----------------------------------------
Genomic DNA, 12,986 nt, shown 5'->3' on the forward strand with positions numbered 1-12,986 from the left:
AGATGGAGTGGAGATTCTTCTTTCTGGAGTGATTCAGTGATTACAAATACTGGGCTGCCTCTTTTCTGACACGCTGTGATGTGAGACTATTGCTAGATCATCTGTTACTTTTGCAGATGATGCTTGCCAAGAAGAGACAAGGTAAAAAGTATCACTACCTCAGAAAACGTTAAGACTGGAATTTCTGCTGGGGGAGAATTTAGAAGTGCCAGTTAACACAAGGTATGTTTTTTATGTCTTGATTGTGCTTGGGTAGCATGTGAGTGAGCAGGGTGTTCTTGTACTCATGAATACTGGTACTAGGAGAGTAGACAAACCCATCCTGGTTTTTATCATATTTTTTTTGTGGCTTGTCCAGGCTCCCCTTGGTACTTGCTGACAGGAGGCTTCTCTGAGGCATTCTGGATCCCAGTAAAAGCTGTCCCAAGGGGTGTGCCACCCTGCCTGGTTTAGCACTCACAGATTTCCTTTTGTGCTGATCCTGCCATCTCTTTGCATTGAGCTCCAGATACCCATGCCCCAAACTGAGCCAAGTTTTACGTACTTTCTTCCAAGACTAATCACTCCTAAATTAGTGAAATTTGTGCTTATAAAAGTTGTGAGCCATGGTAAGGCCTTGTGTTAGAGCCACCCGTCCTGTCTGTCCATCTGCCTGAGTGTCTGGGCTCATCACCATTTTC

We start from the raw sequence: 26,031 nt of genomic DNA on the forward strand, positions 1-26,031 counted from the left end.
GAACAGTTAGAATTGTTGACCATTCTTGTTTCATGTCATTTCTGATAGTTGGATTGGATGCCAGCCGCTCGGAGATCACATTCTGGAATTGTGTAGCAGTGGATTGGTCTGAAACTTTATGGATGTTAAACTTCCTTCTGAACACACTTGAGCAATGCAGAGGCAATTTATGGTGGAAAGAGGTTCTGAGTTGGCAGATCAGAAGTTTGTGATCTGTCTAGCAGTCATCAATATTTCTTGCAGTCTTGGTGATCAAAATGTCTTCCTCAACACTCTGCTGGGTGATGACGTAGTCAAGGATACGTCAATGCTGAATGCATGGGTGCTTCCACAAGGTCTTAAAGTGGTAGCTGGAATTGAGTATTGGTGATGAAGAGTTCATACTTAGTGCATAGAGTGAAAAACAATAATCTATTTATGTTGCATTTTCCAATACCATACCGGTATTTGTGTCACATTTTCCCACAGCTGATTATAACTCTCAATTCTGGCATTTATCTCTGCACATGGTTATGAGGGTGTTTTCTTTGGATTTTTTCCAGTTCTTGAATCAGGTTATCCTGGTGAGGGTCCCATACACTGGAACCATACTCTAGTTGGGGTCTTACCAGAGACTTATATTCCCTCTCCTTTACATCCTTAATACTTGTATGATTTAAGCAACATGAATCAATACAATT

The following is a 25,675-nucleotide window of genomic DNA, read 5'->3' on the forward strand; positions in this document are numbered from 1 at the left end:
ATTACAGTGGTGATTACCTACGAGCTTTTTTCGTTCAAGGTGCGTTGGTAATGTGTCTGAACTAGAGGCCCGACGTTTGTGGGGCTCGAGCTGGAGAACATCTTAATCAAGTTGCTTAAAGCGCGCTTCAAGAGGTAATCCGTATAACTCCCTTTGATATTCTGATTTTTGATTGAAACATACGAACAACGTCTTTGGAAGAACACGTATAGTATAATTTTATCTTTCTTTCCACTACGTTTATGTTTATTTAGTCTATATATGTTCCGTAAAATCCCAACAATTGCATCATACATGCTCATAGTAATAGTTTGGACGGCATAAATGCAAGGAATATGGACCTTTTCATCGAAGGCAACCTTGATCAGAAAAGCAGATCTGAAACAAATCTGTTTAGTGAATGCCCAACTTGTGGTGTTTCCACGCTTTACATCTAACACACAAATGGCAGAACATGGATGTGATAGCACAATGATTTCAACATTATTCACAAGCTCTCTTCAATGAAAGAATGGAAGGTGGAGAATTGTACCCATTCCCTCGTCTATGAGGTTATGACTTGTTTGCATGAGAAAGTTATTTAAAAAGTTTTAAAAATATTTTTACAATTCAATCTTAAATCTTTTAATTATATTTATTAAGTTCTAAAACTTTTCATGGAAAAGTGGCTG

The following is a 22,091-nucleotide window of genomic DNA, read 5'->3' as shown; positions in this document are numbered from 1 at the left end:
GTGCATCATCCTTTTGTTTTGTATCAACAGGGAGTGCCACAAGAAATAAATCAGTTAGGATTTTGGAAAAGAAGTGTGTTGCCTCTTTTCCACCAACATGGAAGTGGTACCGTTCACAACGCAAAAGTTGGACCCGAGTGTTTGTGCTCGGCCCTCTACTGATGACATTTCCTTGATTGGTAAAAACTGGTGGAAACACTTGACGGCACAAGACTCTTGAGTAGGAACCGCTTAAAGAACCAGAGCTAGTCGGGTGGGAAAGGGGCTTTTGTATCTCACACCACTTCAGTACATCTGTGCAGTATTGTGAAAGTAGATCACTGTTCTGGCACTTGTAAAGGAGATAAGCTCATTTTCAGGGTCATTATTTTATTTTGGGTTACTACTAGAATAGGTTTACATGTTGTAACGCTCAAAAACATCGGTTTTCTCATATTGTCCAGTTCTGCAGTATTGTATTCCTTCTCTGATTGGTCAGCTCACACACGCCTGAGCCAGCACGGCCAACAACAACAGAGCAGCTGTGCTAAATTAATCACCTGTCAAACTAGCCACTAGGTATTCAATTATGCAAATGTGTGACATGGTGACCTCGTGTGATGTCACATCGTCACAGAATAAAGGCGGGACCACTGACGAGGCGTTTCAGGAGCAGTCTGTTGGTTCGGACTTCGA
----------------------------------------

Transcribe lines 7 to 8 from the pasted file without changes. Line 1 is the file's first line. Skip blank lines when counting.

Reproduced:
The following is a 22,091-nucleotide window of genomic DNA, read 5'->3' as shown; positions in this document are numbered from 1 at the left end:
GTGCATCATCCTTTTGTTTTGTATCAACAGGGAGTGCCACAAGAAATAAATCAGTTAGGATTTTGGAAAAGAAGTGTGTTGCCTCTTTTCCACCAACATGGAAGTGGTACCGTTCACAACGCAAAAGTTGGACCCGAGTGTTTGTGCTCGGCCCTCTACTGATGACATTTCCTTGATTGGTAAAAACTGGTGGAAACACTTGACGGCACAAGACTCTTGAGTAGGAACCGCTTAAAGAACCAGAGCTAGTCGGGTGGGAAAGGGGCTTTTGTATCTCACACCACTTCAGTACATCTGTGCAGTATTGTGAAAGTAGATCACTGTTCTGGCACTTGTAAAGGAGATAAGCTCATTTTCAGGGTCATTATTTTATTTTGGGTTACTACTAGAATAGGTTTACATGTTGTAACGCTCAAAAACATCGGTTTTCTCATATTGTCCAGTTCTGCAGTATTGTATTCCTTCTCTGATTGGTCAGCTCACACACGCCTGAGCCAGCACGGCCAACAACAACAGAGCAGCTGTGCTAAATTAATCACCTGTCAAACTAGCCACTAGGTATTCAATTATGCAAATGTGTGACATGGTGACCTCGTGTGATGTCACATCGTCACAGAATAAAGGCGGGACCACTGACGAGGCGTTTCAGGAGCAGTCTGTTGGTTCGGACTTCGA